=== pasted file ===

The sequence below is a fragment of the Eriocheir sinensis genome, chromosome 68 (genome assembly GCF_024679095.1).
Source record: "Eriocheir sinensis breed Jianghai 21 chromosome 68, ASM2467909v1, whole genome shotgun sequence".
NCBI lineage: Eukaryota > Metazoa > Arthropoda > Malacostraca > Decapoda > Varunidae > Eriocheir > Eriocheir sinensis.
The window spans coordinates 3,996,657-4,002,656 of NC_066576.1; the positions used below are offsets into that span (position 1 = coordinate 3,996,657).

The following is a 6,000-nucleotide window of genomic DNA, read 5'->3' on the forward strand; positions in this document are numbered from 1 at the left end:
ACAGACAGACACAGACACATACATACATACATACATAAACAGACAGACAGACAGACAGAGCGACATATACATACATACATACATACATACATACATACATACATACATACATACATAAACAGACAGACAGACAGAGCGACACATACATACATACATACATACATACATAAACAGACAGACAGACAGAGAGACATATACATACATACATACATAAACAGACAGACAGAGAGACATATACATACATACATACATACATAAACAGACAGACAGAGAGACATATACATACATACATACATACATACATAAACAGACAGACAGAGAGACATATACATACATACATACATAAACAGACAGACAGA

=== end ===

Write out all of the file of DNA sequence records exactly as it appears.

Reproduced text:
The sequence below is a fragment of the Eriocheir sinensis genome, chromosome 68 (genome assembly GCF_024679095.1).
Source record: "Eriocheir sinensis breed Jianghai 21 chromosome 68, ASM2467909v1, whole genome shotgun sequence".
NCBI lineage: Eukaryota > Metazoa > Arthropoda > Malacostraca > Decapoda > Varunidae > Eriocheir > Eriocheir sinensis.
The window spans coordinates 3,996,657-4,002,656 of NC_066576.1; the positions used below are offsets into that span (position 1 = coordinate 3,996,657).

The following is a 6,000-nucleotide window of genomic DNA, read 5'->3' on the forward strand; positions in this document are numbered from 1 at the left end:
ACAGACAGACACAGACACATACATACATACATACATAAACAGACAGACAGACAGACAGAGCGACATATACATACATACATACATACATACATACATACATACATACATACATACATAAACAGACAGACAGACAGAGCGACACATACATACATACATACATACATACATAAACAGACAGACAGACAGAGAGACATATACATACATACATACATAAACAGACAGACAGAGAGACATATACATACATACATACATACATAAACAGACAGACAGAGAGACATATACATACATACATACATACATACATAAACAGACAGACAGAGAGACATATACATACATACATACATAAACAGACAGACAGA